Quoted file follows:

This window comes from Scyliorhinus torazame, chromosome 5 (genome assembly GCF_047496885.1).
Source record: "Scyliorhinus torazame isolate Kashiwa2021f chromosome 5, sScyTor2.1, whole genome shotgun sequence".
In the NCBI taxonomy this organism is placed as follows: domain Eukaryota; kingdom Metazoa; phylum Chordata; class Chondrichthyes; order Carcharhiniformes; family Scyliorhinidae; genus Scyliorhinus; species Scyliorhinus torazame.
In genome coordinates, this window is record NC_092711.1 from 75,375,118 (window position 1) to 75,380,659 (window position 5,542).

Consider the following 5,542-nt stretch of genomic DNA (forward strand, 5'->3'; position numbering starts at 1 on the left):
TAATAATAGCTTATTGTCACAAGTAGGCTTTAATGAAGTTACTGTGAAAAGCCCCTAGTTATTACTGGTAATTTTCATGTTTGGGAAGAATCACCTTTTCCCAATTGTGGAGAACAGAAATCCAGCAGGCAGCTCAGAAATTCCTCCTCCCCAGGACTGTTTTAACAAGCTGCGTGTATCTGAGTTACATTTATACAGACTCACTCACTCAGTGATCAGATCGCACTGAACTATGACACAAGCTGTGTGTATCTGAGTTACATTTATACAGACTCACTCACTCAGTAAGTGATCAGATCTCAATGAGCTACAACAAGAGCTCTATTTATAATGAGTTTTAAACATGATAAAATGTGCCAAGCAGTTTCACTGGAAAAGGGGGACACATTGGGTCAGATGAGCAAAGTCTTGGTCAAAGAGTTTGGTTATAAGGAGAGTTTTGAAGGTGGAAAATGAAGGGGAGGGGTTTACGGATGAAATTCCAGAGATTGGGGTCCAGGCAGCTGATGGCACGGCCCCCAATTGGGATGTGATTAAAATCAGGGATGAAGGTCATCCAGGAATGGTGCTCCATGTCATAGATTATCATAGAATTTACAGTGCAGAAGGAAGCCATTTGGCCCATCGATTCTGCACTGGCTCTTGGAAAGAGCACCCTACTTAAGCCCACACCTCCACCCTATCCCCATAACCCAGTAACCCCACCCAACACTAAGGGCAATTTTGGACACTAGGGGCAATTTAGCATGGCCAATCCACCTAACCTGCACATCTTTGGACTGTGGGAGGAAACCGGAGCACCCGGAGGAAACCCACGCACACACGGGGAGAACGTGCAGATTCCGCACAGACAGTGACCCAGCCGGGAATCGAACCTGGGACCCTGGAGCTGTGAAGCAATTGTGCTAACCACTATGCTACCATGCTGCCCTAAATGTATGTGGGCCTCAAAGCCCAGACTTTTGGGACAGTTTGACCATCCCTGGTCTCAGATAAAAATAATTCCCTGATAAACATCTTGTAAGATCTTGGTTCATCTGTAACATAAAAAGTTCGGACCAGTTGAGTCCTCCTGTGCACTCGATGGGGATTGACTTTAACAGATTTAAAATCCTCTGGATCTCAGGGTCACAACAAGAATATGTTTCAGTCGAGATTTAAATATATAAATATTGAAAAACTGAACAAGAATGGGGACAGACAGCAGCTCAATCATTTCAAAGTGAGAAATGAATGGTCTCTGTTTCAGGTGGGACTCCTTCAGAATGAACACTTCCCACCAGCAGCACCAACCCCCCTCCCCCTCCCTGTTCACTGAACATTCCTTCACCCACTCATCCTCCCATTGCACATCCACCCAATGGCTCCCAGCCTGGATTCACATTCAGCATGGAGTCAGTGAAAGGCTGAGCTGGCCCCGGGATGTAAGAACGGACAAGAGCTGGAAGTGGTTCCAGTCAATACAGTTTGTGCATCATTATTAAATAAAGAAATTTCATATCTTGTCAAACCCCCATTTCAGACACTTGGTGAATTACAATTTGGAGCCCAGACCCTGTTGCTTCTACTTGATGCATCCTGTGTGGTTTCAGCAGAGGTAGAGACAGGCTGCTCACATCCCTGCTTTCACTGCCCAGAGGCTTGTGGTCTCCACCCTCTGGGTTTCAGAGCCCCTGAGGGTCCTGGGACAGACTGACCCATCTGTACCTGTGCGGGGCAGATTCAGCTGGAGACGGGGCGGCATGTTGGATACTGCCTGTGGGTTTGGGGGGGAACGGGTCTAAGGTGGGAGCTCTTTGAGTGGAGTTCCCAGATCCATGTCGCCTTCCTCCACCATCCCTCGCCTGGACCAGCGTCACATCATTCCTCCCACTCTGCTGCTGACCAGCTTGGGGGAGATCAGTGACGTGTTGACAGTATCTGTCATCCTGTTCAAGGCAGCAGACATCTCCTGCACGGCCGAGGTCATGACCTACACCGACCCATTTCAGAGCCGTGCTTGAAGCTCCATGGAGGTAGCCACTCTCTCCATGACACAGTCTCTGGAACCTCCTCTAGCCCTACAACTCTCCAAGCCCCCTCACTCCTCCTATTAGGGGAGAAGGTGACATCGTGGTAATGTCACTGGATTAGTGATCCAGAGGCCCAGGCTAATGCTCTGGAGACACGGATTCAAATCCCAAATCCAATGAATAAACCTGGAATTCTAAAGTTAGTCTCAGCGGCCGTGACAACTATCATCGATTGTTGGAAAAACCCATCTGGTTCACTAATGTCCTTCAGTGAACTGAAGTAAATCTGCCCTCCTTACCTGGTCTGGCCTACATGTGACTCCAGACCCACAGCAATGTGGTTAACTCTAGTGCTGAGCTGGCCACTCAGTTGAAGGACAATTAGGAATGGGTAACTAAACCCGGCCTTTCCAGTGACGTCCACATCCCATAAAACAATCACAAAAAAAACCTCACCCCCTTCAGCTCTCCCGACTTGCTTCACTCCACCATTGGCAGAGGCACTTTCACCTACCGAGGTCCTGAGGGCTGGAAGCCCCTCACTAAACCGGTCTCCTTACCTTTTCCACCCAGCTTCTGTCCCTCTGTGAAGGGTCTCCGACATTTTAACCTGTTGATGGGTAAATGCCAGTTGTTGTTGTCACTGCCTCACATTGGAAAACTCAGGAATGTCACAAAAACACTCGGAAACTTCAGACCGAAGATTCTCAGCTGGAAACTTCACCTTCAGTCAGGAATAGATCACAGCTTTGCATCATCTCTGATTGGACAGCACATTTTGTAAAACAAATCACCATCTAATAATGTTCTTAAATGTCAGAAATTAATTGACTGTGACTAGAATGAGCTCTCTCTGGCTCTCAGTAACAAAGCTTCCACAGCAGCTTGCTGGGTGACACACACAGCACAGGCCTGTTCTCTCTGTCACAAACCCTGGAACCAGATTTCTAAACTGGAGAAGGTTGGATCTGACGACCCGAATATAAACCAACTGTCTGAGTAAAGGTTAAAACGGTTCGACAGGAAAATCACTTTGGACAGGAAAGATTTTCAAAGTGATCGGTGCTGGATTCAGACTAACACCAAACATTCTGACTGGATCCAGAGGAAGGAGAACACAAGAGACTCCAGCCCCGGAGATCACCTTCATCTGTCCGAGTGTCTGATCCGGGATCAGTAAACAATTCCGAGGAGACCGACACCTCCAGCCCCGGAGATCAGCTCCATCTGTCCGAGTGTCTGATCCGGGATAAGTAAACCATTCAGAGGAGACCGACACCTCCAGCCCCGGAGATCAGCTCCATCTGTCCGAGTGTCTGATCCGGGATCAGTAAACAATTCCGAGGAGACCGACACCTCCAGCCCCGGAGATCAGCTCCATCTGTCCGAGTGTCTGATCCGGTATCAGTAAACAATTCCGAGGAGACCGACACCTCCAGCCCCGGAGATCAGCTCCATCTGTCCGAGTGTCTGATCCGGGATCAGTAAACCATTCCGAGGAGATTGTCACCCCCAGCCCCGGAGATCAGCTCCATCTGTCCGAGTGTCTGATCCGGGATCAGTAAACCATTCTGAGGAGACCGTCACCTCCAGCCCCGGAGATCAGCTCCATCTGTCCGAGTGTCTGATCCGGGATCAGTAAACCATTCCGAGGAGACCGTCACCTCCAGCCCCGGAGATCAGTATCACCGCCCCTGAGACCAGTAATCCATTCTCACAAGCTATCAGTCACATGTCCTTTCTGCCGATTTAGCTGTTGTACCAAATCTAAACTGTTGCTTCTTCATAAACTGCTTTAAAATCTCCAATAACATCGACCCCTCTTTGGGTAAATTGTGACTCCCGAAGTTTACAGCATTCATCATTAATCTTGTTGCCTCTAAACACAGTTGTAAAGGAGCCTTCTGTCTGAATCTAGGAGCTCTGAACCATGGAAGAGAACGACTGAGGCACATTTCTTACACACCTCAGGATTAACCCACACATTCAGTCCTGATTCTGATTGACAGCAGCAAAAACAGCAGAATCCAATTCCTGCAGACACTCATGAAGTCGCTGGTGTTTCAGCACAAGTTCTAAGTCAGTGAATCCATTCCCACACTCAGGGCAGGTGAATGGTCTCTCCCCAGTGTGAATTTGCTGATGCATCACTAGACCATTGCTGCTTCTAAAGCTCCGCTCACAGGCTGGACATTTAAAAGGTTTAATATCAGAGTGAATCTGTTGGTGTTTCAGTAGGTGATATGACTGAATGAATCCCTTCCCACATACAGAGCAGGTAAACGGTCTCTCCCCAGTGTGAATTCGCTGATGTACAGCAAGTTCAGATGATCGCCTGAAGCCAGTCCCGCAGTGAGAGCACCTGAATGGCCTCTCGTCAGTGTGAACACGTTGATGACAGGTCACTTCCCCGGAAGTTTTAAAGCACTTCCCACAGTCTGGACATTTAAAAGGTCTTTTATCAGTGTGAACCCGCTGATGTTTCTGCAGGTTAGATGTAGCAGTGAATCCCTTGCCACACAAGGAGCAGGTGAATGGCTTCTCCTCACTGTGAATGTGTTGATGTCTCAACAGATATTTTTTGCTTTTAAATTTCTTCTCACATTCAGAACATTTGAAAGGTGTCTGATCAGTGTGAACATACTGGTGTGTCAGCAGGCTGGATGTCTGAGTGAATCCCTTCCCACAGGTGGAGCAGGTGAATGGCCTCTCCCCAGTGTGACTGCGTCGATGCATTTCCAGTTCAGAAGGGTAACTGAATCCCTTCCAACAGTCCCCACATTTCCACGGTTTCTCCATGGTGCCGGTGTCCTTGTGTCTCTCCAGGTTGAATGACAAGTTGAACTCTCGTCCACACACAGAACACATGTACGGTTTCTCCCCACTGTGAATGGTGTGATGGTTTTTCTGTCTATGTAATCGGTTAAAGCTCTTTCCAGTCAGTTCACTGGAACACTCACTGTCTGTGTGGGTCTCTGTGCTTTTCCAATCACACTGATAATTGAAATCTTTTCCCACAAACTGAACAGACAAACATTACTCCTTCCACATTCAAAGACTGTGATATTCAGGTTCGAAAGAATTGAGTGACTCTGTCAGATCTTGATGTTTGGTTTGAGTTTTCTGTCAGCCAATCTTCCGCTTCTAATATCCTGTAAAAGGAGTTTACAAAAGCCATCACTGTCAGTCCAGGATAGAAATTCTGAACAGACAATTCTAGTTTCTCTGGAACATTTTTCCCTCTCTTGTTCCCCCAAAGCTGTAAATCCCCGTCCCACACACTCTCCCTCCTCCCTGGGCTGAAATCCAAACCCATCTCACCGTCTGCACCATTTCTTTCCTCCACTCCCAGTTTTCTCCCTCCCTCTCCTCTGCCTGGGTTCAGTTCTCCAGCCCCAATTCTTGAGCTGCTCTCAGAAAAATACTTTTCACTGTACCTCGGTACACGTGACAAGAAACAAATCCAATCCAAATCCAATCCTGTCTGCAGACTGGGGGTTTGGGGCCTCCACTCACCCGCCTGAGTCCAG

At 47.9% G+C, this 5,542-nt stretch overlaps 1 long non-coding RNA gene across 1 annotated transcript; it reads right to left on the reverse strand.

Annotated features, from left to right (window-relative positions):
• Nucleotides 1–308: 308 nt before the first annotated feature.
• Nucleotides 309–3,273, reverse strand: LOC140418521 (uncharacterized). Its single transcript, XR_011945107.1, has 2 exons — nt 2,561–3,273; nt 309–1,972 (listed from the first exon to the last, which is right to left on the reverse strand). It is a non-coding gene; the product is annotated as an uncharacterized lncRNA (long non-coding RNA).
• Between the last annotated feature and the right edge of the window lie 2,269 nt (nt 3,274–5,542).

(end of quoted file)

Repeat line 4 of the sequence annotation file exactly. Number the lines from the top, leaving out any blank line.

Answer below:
In genome coordinates, this window is record NC_092711.1 from 75,375,118 (window position 1) to 75,380,659 (window position 5,542).